A few days later, I contacted an attorney, and although he said he could help, he didn't sound optimistic that the B sample would show a different result and encouraged me to prepare for the worst. He mentioned several recent cases of ostarine contamination and that it was a serious issue facing supposedly ‘clean’ supplements.

This meant, first of all, sending anything I had come in contact with to a lab for testing. Although I do not take a myriad of dietary supplements, similar to many long-distance triathletes, I supplement during my long-distance races with electrolytes, salt, and caffeine. In my daily life, my only supplements are 100% Whey Protein from a 'trusted' source and melatonin to sleep. Each supplement I have taken is from a reputable company that sponsors many high profile athletes, ensures GMP (good manufacturing practices) and has 3rd party testing. They all proclaim to be "banned-substance free" and take care in assuring this to their consumers.

I had a different idea of what "supplements" are prior to this. Now, I know that the gel I take on-course IS A SUPPLEMENT as it may have added caffeine or amino acids or electrolytes. Most standard electrolyte drinks are supplements if they come in powder form (not Ready to Drink bottles- then it's a beverage). Salt pills? Even if it's just table salt in a capsule, it is a supplement. Did you know that in 2016, a popular energy gel in Australia tested positive for a banned substance? And this gel is still listed on the Australian Institute of Sport website as an available energy gel for athletes? The problem has been resolved and the company took full responsibility, but that doesn't change that there was an unintentional problem on the company's end. 

As I was on my way to the United States by the time I was notified of the AAF by the WTC (6 weeks seemed quite a long time to wait to notify someone who will need to recall and produce exactly what was put in their mouth before and during a 9+ hour race), I had to contact family to retrieve what I had left at our home in Australia and send it in to the lab. I also purchased unopened bottles/canisters of everything I could and sent them in as well to begin testing.

In early August, I was notified that my B sample was returned positive for ostarine with a similar trace amount (According to the lab packets, A &B ranged from 7 to 11 nanograms/ml- a nanogram is one-one-millionth of a milligram) . At that time, I returned my Kona slot in time for the final July qualifier (it was allocated to me as I had not yet been "sanctioned" of anything- and I actually would have been allowed to keep it until race day, but that, of course, did not seem fair or appropriate to me).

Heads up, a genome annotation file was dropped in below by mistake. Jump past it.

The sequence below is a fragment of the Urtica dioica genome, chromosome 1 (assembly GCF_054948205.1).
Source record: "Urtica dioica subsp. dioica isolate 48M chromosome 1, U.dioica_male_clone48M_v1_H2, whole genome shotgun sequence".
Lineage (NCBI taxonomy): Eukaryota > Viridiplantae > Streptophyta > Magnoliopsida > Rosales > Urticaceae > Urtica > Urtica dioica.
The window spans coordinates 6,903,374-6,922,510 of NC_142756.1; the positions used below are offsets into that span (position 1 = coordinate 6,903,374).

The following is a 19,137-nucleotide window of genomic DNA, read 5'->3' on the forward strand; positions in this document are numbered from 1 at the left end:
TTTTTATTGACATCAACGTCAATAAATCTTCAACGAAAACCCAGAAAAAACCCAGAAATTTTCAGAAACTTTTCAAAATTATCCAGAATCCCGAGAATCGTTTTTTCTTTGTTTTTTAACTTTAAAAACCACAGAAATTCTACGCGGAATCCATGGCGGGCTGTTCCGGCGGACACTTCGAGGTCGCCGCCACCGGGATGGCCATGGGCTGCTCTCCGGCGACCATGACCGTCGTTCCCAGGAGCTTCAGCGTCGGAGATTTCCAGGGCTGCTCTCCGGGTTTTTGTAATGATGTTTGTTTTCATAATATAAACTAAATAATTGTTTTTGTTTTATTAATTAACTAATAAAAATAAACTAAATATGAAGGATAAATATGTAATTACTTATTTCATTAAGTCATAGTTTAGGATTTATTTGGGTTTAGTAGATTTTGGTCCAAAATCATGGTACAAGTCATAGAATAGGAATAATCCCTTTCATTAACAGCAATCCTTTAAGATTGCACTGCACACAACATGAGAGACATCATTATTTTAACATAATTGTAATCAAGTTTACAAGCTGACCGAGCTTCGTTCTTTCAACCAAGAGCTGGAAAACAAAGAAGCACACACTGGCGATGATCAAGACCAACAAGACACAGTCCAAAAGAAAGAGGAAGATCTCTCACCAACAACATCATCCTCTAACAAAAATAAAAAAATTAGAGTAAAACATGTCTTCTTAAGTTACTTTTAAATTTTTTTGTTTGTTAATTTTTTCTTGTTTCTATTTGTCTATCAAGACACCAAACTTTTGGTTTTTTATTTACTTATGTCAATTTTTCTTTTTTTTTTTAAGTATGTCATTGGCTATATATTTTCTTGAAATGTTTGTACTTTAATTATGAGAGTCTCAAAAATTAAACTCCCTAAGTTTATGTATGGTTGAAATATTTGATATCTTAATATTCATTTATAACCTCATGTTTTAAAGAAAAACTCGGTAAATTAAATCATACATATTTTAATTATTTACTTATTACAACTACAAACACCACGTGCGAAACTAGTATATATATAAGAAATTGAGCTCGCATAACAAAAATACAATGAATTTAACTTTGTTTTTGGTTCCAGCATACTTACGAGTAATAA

From July to November, supplements were tested one by one (it is an incredibly lengthy and expensive process- each testing took 4 to 8 weeks depending on the product). I tested not one, but 3 (in most cases) bottles or packages of anything that could have possibly passed my lips. I left nothing unturned. In late October, I received a call from my attorney. They had found it! There was a "presumptive positive" for ostarine on an unopened package of salt pills that I had sent (these salt pills were in small sample packets with only a few pills per packet). The lab said that they needed to do "confirmatory testing" but that we could be optimistic with the finding, so we sent in more packets. My attorney has only ever called me once during this whole process (usually I call him or we email), but on that day, in the nail salon, I got a call- and finally it was good news. 

 I spent the next 4 weeks still destroyed, but at least at peace with that we had found the exact cause of my positive test. Unfortunately, in early December, I was notified that the lab was unable to "confirm" the positive finding on subsequent packets of salt pills. The report said that the detection in the two different samples of salt pills was either ostarine at a level that was "too low" for definitive detection or "an artifact". In a 3rd sample, they found 'no ostarine' (I have included the lab summary packet in the bottom of this post).  To this day, I cannot make sense of this. How can you get a positive for "something" on a substance that should really only be salt, and then have it disappear or become an artifact? Since the salt pills were in small sample packets, I suppose the times at which they were produced in the production line could have impacted whether some packets were contaminated and others were not. I can't help but think it may have been different had I had just one large bottle containing more pills that were produced at virtually the same moment. The lab couldn't say with 100% certainty that there was ostarine in the salt pills, as I understand this would hold some legal implications. 

So, I went back to the drawing board as this process requires strict liability (guilty until proven innocent) on the athlete, we needed concrete proof of how it was ingested to determine the athlete's 'degree of negligence'. I was willing to do anything to prove my innocence, so during this time period, I also took a polygraph as we were preparing a case brief for a formal hearing with WTC and an arbitrator who would decide the case. 

 To complete the supplement testing and try to close all doors, I even tested Gatorade Endurance- my sponsor at the time (which was not contaminated) as well as a random canister (from a pharmacy) of the brand/flavor of on-course drink (not Gatorade) that was served at Ironman Australia. In August 2016, I learned that another female pro triathlete, Lisa Marangon, also tested positive for ostarine at a race exactly three months before mine, also in Australia. Although Lisa believes that her case was sabotage, and it very well could have been, our cases have two similarities: Neither of us could pinpoint the origin of ostarine, and both races served the same on-course hydration beverage. I do not yet know if she was taking any salt pills or other supplements. Lisa is currently serving a four-year suspension and it has also ended her career.